Can Investigators use wands?


Rules Questions


The text says nothing about spell trigger items.


RAW, I think the answer is no. Alchemists can do so because it's specifically called out in the Alchemist's class feature text, the Investigator lacks that text. That said, this is one of those tricky situations where I'm not entirely sure if this limitation was intentional or a slip not caught in the ACG's somewhat less than pristine editing.

For PFS, I'd simply assume the answer is no.

For a home game I'd rule it yes because it's a pain in the ass to keep track of the differences between alchemy-casting and spellcasting as it is - I really don't want even more minutia to stay on top of.

One passing thought: Maybe the Investigator play test has some insight to share? I must admit I was mid-finals during the playtest and didn't have time to follow more than one class.

Grand Lodge

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My local PFS group ('bout 4 regular GMs, with 2 or 3 GMing a table during any joint session), allows investigators to use wands, as their Alchemy description includes "as an alchemist" which in turn includes use of spell-trigger items that are in their formula book.

Quinn, the Iconic Investigator, has a PFS pregen with several wands, only the Scorching Ray wand specifically calls out for a UMD check.

It's fairly settled in my area, but a clarification would be nice if I ever travel and play.


Ms. Pleiades wrote:

My local PFS group ('bout 4 regular GMs, with 2 or 3 GMing a table during any joint session), allows investigators to use wands, as their Alchemy description includes "as an alchemist" which in turn includes use of spell-trigger items that are in their formula book.

Quinn, the Iconic Investigator, has a PFS pregen with several wands, only the Scorching Ray wand specifically calls out for a UMD check.

It's fairly settled in my area, but a clarification would be nice if I ever travel and play.

The only instance in which the term 'like an alchemist' is in this paragraph...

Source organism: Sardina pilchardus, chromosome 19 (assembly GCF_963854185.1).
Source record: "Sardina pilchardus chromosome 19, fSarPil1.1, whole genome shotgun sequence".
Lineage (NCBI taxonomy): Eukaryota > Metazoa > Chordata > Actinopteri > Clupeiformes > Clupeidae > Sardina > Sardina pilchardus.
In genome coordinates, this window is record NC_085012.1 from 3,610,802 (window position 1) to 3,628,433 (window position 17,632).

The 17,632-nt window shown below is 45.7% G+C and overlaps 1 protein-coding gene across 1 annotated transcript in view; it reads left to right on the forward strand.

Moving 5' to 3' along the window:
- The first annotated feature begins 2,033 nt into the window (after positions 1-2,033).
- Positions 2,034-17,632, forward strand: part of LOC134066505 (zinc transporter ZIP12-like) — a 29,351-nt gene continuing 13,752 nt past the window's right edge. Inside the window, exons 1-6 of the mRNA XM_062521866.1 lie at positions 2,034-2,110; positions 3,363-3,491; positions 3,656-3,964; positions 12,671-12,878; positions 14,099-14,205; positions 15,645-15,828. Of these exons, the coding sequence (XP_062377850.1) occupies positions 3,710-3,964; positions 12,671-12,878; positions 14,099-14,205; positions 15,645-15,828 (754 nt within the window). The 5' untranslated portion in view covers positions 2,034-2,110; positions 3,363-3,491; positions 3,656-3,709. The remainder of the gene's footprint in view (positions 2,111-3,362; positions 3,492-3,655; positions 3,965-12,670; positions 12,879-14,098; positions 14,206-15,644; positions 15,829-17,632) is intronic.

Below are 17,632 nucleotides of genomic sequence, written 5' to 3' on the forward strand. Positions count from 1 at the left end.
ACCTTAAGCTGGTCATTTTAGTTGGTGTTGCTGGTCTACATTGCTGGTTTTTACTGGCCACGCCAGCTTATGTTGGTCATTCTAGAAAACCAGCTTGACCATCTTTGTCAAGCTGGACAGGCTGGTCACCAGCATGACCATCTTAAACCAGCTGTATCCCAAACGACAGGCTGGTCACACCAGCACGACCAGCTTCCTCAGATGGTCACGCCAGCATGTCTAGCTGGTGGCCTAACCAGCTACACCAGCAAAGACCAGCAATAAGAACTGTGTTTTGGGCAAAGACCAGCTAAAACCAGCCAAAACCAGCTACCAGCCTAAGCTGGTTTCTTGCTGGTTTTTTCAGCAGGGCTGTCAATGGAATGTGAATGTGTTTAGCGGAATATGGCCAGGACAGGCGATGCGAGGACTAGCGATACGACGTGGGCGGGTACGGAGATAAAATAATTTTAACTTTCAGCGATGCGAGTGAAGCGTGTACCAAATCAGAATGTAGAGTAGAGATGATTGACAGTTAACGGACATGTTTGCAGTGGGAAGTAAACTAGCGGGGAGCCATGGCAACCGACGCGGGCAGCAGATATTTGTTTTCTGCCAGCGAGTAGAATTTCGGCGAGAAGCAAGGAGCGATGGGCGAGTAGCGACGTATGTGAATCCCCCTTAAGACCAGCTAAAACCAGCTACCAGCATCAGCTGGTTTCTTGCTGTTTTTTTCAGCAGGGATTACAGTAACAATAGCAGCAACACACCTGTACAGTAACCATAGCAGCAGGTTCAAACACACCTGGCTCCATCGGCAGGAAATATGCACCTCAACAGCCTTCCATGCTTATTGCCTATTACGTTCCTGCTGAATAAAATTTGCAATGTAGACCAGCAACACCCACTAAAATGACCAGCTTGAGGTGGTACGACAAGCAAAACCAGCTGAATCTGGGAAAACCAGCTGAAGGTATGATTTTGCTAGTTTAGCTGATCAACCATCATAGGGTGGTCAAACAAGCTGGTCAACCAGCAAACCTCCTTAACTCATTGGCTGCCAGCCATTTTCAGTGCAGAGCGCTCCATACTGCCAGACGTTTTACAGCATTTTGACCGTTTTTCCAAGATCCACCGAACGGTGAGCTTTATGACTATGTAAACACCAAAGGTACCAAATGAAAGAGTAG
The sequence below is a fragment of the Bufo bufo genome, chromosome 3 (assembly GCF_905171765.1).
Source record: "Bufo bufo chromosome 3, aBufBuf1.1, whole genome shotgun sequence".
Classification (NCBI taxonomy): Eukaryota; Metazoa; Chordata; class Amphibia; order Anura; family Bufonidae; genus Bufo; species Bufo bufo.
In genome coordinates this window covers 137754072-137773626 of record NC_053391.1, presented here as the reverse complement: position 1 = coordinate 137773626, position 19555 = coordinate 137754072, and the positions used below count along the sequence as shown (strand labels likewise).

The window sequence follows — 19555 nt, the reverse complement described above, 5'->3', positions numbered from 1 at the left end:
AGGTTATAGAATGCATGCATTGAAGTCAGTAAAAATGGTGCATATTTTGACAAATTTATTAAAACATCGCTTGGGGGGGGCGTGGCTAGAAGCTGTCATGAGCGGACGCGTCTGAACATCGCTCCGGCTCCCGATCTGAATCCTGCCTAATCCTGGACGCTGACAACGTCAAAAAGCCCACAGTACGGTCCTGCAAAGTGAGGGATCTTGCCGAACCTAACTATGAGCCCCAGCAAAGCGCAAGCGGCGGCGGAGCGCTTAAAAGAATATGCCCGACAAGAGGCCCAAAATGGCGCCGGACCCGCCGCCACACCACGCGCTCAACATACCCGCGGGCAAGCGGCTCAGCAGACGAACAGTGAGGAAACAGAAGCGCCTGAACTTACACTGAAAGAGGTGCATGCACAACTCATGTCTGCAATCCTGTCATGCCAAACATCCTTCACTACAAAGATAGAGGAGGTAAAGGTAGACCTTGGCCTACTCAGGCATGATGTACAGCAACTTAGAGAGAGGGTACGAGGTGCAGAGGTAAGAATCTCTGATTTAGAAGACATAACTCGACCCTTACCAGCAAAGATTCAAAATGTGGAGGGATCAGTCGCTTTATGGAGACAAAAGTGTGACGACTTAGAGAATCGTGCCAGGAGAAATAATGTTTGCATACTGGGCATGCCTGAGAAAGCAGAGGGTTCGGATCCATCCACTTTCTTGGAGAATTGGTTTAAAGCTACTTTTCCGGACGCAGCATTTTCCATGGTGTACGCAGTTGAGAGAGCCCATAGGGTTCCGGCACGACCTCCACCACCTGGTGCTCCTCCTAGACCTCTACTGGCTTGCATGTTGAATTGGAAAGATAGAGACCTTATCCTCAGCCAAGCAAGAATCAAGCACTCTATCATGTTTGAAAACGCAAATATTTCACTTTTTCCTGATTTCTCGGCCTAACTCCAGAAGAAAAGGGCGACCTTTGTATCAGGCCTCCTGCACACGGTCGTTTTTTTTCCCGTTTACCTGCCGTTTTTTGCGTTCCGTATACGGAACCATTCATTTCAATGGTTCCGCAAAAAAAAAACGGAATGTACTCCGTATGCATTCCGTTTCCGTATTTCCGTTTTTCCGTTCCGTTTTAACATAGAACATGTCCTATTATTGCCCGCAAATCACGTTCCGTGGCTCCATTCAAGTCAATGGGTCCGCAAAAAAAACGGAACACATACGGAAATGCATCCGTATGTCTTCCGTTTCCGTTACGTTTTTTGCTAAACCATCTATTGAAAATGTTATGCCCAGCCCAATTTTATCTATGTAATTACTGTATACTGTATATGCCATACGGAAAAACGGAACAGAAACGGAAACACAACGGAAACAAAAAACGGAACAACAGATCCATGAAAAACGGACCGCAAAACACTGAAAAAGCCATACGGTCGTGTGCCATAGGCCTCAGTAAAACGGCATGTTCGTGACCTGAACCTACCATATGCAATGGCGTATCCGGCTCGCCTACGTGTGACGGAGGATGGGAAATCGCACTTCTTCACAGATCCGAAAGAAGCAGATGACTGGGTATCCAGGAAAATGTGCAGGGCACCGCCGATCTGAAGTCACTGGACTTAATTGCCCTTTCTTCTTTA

.
.
Like an alchemist, an investigator prepares his spells by mixing ingredients and a tiny fraction of his own magical power into a number of extracts, and then effectively casts the spell by drinking the extract. These extracts have powerful effects, but they are also bound to their creator. Extracts behave like spells in potion form, and as such their effects can be dispelled by dispel magic and similar effects, using the investigator's level as the caster level

There isn't even a hint in this paragraph of anything to do with using spell trigger items.

Personally I think they made a mistake and the intention was that they could use them but RAW definitely not. I'm amazed that any PFS game would allow it.


If the following paragraphs were meant to be read in conjunction with the one I highlighted it would start with something like 'furthermore' etc.

Stuff like this should be addressed far quicker than they usually are by the devs.


Pathfinder Rulebook Subscriber
Ooze licker wrote:

If the following paragraphs were meant to be read in conjunction with the one I highlighted it would start with something like 'furthermore' etc.

Stuff like this should be addressed far quicker than they usually are by the devs.

To be fair the ACG was a hot mess. My first read through caught one error after another. I was really surprised especially because the PDF was finalized and uploaded in June.

No crap. Check your downloads. It actually tells you when a PDF is uploaded. Which means the final product sat in the uploads for two months before being "unlocked" for everyone and no one in the Paizo offices made changes.

I can only assume they're still scrambling to find a way to redo the book for future printings and it's just taking longer than anyone expected.


Pathfinder Adventure, Rulebook Subscriber

The final book is sent to the printers several months before the release. The final for Pathfinder Unchained is probably gone to the printers by now, if not then pretty soon. Since printer is in China, it can take 6-10 weeks to ship the books back to the states after they've all been printed. The fact the PDF was sitting on the Paizo server for 2 months isn't really a surprise.